Criminal Law - The Actus Reus of Theft

  • Created by: Alasdair
  • Created on: 20-11-20 14:24
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  • 2. The Actus Reus of Theft
    • Appropriation
      • Appropriation is the physical act required by defendant to establish actus reus
      • Dictionary meaning (legal meaning much wider)
        • 'to make to be the private property of anyone: to take to oneself as one's own: to filch'
      • Section 3(1) of the Theft Act 1968
        • 'Any assumption by a person of the rights of an owner amounts to an appropriation, and this includes, where he has come by the property (innocently or not) without stealing it, any later assumption of a right to it by keeping or dealing with it as owner.'
      • Appropriation under TA 1968 therefore is any assumption of the rights of an owner.
    • The Rights of an Owner
      • In some cases of theft, defendant has appropriated property with consent of owner
        • Often consent will have been obtained by fraud on part of defendant
          • but one issue courts have had to determine is whether there is appropriation where defendant assumes rights of owner with owner's consent
      • The House of Lords in four notable cases
        • Has given its decisions on what is meant by an assumption of rights of an owner
          • Therefore meaning of appropriation
      • R v Morris [1984] and Lawrence v Metropolitan Police Commissioner [1972]
        • Morris
          • Defendant, who was in supermarket shopping, switched price labels on two pieces of meat.
            • Meant he paid £2.73 for meat priced  £6.91
          • House of Lords had to decide whether act of switching price  libels amounted to appropriation of meat
            • Lordships decided it did as owner's right (in this case supermarket) to decide what price to sell goods.
          • Lords decided  appropriation was:
            • an act which adversely interferes with or usurps 'any right of an owner'. It is an act which is unauthorised.
            • An assumption of any one right of an owner.
              • To appropriate you had to usurp
        • Lawrence v MPC
          • Foreign student, who did not speak English very well, took taxi ride. Correct fare for which should have been in region of 50p.
          • Student offered  £1 note and taxi driver (defendant) intimiated this wasn't enough, taking £6 from the student's proferred wallet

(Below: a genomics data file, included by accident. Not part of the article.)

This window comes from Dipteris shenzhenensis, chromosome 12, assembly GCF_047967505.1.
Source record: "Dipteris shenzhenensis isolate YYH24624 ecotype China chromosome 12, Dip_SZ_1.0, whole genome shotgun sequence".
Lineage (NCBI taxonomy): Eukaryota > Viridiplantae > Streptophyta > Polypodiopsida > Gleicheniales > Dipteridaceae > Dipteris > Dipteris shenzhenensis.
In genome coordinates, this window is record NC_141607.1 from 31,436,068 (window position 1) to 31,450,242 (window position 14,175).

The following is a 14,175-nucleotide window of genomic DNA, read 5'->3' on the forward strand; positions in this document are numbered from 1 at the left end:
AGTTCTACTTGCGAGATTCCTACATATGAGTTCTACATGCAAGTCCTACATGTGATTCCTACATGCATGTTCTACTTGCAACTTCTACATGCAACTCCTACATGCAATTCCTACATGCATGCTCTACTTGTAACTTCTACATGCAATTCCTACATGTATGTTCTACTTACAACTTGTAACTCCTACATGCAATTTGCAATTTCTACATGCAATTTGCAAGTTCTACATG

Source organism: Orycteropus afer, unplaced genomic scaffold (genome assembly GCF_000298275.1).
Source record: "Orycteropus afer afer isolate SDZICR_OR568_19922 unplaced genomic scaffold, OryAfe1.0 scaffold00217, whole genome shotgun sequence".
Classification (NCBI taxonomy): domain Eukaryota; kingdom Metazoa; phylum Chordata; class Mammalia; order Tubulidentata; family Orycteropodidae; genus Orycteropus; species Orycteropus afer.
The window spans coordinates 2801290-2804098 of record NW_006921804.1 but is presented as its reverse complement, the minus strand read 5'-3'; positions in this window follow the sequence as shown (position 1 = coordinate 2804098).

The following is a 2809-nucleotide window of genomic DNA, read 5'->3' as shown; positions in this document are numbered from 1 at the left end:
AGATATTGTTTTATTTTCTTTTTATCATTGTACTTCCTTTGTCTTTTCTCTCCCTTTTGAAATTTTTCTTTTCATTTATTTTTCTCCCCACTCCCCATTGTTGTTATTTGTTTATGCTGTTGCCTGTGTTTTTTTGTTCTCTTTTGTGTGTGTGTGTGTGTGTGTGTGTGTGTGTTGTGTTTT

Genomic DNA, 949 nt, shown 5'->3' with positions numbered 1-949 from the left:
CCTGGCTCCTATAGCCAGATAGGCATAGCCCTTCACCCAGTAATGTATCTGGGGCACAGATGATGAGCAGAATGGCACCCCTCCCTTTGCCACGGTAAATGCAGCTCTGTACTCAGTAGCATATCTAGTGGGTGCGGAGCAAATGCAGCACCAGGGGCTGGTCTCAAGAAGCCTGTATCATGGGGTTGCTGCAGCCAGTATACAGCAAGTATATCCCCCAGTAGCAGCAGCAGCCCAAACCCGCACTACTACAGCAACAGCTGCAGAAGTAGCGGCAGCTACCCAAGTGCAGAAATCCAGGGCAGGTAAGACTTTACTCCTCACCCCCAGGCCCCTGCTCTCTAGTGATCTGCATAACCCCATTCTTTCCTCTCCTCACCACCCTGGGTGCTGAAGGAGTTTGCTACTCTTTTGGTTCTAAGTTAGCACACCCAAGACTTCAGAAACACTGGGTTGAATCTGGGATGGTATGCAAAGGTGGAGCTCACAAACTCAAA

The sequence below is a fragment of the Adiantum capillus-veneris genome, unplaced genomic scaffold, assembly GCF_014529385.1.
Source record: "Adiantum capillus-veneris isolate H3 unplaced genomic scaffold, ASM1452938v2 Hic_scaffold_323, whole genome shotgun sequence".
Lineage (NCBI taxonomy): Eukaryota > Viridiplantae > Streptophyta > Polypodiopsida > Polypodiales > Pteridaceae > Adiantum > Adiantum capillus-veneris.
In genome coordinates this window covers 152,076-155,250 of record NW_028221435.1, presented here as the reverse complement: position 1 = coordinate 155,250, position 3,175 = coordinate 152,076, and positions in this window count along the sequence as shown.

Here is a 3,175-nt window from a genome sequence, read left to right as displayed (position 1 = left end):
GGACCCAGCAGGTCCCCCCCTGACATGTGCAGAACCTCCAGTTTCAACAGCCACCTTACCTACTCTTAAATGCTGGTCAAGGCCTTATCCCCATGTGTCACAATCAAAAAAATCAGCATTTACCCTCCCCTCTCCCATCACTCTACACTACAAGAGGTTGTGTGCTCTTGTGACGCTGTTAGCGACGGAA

• Defendant charged with theft of £6 and House of Lords had to decide whether there had been appropriation
          • Lords said act did amount to appropropriation
            • S 3(1) of TA 1968 contained word without the consent of the owner' and therefore allowed it was irrelevant if owner did consent to taking of money
    • Conflict between Morris and Lawrence
      • Morris said appropriation had to be 'unauthorised act'
        • i.e. something to which owner had not consented.
      • In Lawrence, Lords said issue of whether  or not owner had consented was irrelevant
        • Hence taxi driver had appropriated  £6 even though student had consented to it
    • DPP v Gomez [1993]
      • Assistant manager supplied goods to a customer which customer paid for with two stolen cheques
        • Assistant Manager knew they were stolen and were therefore worthless but still got the manager to authorise the transaction
      • Defendant was charged and convicted of theft at trial but appealed
      • Lords decided when theft  is alleged to be stolen passes defendant with consent of owner, but that  has been obtained by false representation
        • an appropriation, within meaning of s 1(1) of TA 1968 has taken place
        • Such a passing of property doesn't necessarily involve element of adverse interference with or usurpation of some right of owner
      • Lords agreed  with decision in Morris
        • you only had to assume one of rights of owner for appropriation
      • Majority view was question in Morris was whether act  had to be unauthorised was unnecessary for decision (obiter dictum)
      • Majority of Lords in Gomez confirmed appropriation occurred even if property passed with consent or authorisation of owner
      • Practical effect
        • virtually anything you do to property that is not yours is appropriation
          • doesn't follow that it is theft as other four elements of offence must also be present


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